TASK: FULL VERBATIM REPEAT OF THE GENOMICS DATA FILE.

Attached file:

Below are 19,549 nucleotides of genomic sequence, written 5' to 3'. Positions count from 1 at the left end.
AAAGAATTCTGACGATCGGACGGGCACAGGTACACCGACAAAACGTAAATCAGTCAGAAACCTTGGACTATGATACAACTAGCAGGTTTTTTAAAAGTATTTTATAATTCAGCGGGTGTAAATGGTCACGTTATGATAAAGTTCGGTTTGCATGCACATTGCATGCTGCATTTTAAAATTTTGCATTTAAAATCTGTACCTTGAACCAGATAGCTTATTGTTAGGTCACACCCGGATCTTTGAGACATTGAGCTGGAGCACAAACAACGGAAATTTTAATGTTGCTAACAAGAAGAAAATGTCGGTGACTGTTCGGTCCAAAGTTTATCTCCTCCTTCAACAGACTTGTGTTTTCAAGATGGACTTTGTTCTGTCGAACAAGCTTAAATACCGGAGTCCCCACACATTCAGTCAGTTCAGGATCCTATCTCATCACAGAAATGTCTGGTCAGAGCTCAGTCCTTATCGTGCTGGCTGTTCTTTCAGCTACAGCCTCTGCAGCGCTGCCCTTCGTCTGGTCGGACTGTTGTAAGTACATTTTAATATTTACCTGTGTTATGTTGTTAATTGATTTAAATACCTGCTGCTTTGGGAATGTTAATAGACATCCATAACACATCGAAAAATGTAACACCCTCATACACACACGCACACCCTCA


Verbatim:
Below are 19,549 nucleotides of genomic sequence, written 5' to 3'. Positions count from 1 at the left end.
AAAGAATTCTGACGATCGGACGGGCACAGGTACACCGACAAAACGTAAATCAGTCAGAAACCTTGGACTATGATACAACTAGCAGGTTTTTTAAAAGTATTTTATAATTCAGCGGGTGTAAATGGTCACGTTATGATAAAGTTCGGTTTGCATGCACATTGCATGCTGCATTTTAAAATTTTGCATTTAAAATCTGTACCTTGAACCAGATAGCTTATTGTTAGGTCACACCCGGATCTTTGAGACATTGAGCTGGAGCACAAACAACGGAAATTTTAATGTTGCTAACAAGAAGAAAATGTCGGTGACTGTTCGGTCCAAAGTTTATCTCCTCCTTCAACAGACTTGTGTTTTCAAGATGGACTTTGTTCTGTCGAACAAGCTTAAATACCGGAGTCCCCACACATTCAGTCAGTTCAGGATCCTATCTCATCACAGAAATGTCTGGTCAGAGCTCAGTCCTTATCGTGCTGGCTGTTCTTTCAGCTACAGCCTCTGCAGCGCTGCCCTTCGTCTGGTCGGACTGTTGTAAGTACATTTTAATATTTACCTGTGTTATGTTGTTAATTGATTTAAATACCTGCTGCTTTGGGAATGTTAATAGACATCCATAACACATCGAAAAATGTAACACCCTCATACACACACGCACACCCTCA